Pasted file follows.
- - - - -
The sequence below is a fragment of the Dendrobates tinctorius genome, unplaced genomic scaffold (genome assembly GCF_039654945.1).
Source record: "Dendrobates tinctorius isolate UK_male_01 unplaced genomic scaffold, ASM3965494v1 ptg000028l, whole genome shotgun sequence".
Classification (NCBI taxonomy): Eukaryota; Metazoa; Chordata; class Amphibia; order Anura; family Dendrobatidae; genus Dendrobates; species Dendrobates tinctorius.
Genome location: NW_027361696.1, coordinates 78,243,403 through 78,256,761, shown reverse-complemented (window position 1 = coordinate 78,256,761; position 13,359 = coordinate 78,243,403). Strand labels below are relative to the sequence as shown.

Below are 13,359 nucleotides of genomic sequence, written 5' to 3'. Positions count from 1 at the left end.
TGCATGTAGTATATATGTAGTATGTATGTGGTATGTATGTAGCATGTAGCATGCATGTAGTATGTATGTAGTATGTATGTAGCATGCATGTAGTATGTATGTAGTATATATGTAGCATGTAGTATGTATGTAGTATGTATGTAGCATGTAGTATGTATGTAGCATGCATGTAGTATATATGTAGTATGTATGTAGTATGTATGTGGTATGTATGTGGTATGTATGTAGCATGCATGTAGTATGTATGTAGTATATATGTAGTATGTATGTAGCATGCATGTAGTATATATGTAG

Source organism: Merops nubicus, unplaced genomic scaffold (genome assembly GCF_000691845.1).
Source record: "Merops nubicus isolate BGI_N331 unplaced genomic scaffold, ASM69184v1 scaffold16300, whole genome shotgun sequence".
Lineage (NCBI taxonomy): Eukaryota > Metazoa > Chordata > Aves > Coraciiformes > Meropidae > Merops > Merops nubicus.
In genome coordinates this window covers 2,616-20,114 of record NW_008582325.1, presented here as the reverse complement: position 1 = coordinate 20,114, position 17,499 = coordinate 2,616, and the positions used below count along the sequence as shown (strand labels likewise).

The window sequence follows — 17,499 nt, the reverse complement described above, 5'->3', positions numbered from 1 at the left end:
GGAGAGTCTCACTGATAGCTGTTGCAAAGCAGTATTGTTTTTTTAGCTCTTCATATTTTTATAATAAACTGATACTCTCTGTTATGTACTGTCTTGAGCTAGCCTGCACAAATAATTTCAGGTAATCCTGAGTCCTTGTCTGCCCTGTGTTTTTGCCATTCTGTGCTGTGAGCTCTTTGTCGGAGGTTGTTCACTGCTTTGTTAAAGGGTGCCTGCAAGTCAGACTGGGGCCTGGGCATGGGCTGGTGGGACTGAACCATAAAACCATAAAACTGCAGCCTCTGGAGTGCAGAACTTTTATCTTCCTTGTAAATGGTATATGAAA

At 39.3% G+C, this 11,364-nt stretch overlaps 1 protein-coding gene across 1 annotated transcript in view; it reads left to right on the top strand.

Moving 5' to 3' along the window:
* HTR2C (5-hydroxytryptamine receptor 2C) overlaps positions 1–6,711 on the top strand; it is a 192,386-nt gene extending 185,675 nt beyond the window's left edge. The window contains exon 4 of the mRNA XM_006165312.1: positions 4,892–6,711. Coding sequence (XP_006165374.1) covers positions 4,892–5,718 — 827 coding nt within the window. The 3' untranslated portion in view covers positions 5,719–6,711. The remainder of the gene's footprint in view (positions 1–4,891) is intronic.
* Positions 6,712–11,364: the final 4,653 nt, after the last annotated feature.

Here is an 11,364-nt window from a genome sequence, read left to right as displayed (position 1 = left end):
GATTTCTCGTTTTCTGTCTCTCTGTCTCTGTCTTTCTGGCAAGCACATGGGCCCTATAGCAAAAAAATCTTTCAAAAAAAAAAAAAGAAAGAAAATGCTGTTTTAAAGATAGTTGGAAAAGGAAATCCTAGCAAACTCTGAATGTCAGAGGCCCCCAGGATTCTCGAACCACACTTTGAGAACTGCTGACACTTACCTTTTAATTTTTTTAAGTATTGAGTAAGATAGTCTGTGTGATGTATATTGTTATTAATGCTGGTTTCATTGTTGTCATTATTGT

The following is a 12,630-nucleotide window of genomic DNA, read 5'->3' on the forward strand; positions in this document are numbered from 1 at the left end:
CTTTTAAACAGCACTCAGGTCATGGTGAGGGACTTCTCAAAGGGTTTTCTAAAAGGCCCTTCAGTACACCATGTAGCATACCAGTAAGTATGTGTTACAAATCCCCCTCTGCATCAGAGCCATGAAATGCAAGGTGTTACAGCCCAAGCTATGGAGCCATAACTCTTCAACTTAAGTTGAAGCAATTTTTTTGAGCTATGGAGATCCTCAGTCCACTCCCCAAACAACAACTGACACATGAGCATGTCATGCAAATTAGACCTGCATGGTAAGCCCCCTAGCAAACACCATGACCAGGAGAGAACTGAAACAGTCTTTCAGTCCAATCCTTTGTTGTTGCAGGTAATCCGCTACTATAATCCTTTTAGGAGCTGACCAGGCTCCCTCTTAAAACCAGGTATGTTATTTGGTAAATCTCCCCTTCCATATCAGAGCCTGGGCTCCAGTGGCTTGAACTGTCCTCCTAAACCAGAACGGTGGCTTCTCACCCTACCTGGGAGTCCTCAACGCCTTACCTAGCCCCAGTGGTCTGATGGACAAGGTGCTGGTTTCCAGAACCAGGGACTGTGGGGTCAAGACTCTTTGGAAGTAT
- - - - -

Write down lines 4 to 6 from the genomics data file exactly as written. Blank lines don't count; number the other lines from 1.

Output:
Genome location: NW_027361696.1, coordinates 78,243,403 through 78,256,761, shown reverse-complemented (window position 1 = coordinate 78,256,761; position 13,359 = coordinate 78,243,403). Strand labels below are relative to the sequence as shown.

Below are 13,359 nucleotides of genomic sequence, written 5' to 3'. Positions count from 1 at the left end.
TGCATGTAGTATATATGTAGTATGTATGTGGTATGTATGTAGCATGTAGCATGCATGTAGTATGTATGTAGTATGTATGTAGCATGCATGTAGTATGTATGTAGTATATATGTAGCATGTAGTATGTATGTAGTATGTATGTAGCATGTAGTATGTATGTAGCATGCATGTAGTATATATGTAGTATGTATGTAGTATGTATGTGGTATGTATGTGGTATGTATGTAGCATGCATGTAGTATGTATGTAGTATATATGTAGTATGTATGTAGCATGCATGTAGTATATATGTAG